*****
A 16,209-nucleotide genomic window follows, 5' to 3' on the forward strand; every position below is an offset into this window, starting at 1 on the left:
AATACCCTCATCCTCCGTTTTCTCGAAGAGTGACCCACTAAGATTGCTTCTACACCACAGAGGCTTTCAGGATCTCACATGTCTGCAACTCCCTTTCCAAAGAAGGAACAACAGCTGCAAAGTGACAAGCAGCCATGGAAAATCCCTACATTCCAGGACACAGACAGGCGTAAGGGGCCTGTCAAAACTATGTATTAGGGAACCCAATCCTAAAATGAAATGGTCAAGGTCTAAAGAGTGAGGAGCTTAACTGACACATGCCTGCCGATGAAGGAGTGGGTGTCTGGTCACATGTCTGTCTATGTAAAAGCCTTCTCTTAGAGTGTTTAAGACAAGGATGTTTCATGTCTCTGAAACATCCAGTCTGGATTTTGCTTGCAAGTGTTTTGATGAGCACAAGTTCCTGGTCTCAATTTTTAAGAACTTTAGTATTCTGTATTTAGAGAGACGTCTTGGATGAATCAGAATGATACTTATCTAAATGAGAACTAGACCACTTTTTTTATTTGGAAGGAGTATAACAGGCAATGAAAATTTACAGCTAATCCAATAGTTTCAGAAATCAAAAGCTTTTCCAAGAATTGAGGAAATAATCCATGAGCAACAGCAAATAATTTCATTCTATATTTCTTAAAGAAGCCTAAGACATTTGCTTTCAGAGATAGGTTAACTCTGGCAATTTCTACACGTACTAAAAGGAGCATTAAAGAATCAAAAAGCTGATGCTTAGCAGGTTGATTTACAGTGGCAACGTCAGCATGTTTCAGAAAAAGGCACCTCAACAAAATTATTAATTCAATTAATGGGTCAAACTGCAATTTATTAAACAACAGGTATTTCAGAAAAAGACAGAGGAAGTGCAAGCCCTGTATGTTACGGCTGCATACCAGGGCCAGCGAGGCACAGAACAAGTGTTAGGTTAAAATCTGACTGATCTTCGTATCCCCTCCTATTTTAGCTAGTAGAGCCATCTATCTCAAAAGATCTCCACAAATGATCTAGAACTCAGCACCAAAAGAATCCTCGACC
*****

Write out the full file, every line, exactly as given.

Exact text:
A 16,209-nucleotide genomic window follows, 5' to 3' on the forward strand; every position below is an offset into this window, starting at 1 on the left:
AATACCCTCATCCTCCGTTTTCTCGAAGAGTGACCCACTAAGATTGCTTCTACACCACAGAGGCTTTCAGGATCTCACATGTCTGCAACTCCCTTTCCAAAGAAGGAACAACAGCTGCAAAGTGACAAGCAGCCATGGAAAATCCCTACATTCCAGGACACAGACAGGCGTAAGGGGCCTGTCAAAACTATGTATTAGGGAACCCAATCCTAAAATGAAATGGTCAAGGTCTAAAGAGTGAGGAGCTTAACTGACACATGCCTGCCGATGAAGGAGTGGGTGTCTGGTCACATGTCTGTCTATGTAAAAGCCTTCTCTTAGAGTGTTTAAGACAAGGATGTTTCATGTCTCTGAAACATCCAGTCTGGATTTTGCTTGCAAGTGTTTTGATGAGCACAAGTTCCTGGTCTCAATTTTTAAGAACTTTAGTATTCTGTATTTAGAGAGACGTCTTGGATGAATCAGAATGATACTTATCTAAATGAGAACTAGACCACTTTTTTTATTTGGAAGGAGTATAACAGGCAATGAAAATTTACAGCTAATCCAATAGTTTCAGAAATCAAAAGCTTTTCCAAGAATTGAGGAAATAATCCATGAGCAACAGCAAATAATTTCATTCTATATTTCTTAAAGAAGCCTAAGACATTTGCTTTCAGAGATAGGTTAACTCTGGCAATTTCTACACGTACTAAAAGGAGCATTAAAGAATCAAAAAGCTGATGCTTAGCAGGTTGATTTACAGTGGCAACGTCAGCATGTTTCAGAAAAAGGCACCTCAACAAAATTATTAATTCAATTAATGGGTCAAACTGCAATTTATTAAACAACAGGTATTTCAGAAAAAGACAGAGGAAGTGCAAGCCCTGTATGTTACGGCTGCATACCAGGGCCAGCGAGGCACAGAACAAGTGTTAGGTTAAAATCTGACTGATCTTCGTATCCCCTCCTATTTTAGCTAGTAGAGCCATCTATCTCAAAAGATCTCCACAAATGATCTAGAACTCAGCACCAAAAGAATCCTCGACC